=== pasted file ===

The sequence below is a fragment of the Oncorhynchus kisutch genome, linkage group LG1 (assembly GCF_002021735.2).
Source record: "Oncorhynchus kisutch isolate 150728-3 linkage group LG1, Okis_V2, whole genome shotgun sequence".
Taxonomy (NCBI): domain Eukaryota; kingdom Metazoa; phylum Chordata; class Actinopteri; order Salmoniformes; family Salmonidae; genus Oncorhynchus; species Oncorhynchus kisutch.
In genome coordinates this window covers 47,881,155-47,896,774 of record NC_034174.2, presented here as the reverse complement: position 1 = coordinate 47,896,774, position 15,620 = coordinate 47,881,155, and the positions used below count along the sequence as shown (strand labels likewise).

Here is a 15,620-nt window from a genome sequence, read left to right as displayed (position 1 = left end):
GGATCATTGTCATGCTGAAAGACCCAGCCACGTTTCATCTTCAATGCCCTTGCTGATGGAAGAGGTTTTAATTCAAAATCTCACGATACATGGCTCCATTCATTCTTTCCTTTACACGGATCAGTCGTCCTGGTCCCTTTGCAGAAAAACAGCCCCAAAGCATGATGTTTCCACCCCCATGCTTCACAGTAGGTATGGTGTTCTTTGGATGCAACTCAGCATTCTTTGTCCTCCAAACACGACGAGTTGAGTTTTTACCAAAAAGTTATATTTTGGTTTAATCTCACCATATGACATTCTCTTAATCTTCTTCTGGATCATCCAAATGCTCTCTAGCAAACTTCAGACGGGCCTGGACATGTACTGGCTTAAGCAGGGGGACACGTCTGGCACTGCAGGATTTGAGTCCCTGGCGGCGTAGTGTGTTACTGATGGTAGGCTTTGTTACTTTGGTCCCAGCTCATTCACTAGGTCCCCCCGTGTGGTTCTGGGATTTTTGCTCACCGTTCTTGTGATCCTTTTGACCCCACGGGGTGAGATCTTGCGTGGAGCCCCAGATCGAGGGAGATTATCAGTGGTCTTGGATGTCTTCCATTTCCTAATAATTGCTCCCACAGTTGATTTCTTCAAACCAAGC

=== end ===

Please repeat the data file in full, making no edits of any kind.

The sequence below is a fragment of the Oncorhynchus kisutch genome, linkage group LG1 (assembly GCF_002021735.2).
Source record: "Oncorhynchus kisutch isolate 150728-3 linkage group LG1, Okis_V2, whole genome shotgun sequence".
Taxonomy (NCBI): domain Eukaryota; kingdom Metazoa; phylum Chordata; class Actinopteri; order Salmoniformes; family Salmonidae; genus Oncorhynchus; species Oncorhynchus kisutch.
In genome coordinates this window covers 47,881,155-47,896,774 of record NC_034174.2, presented here as the reverse complement: position 1 = coordinate 47,896,774, position 15,620 = coordinate 47,881,155, and the positions used below count along the sequence as shown (strand labels likewise).

Here is a 15,620-nt window from a genome sequence, read left to right as displayed (position 1 = left end):
GGATCATTGTCATGCTGAAAGACCCAGCCACGTTTCATCTTCAATGCCCTTGCTGATGGAAGAGGTTTTAATTCAAAATCTCACGATACATGGCTCCATTCATTCTTTCCTTTACACGGATCAGTCGTCCTGGTCCCTTTGCAGAAAAACAGCCCCAAAGCATGATGTTTCCACCCCCATGCTTCACAGTAGGTATGGTGTTCTTTGGATGCAACTCAGCATTCTTTGTCCTCCAAACACGACGAGTTGAGTTTTTACCAAAAAGTTATATTTTGGTTTAATCTCACCATATGACATTCTCTTAATCTTCTTCTGGATCATCCAAATGCTCTCTAGCAAACTTCAGACGGGCCTGGACATGTACTGGCTTAAGCAGGGGGACACGTCTGGCACTGCAGGATTTGAGTCCCTGGCGGCGTAGTGTGTTACTGATGGTAGGCTTTGTTACTTTGGTCCCAGCTCATTCACTAGGTCCCCCCGTGTGGTTCTGGGATTTTTGCTCACCGTTCTTGTGATCCTTTTGACCCCACGGGGTGAGATCTTGCGTGGAGCCCCAGATCGAGGGAGATTATCAGTGGTCTTGGATGTCTTCCATTTCCTAATAATTGCTCCCACAGTTGATTTCTTCAAACCAAGC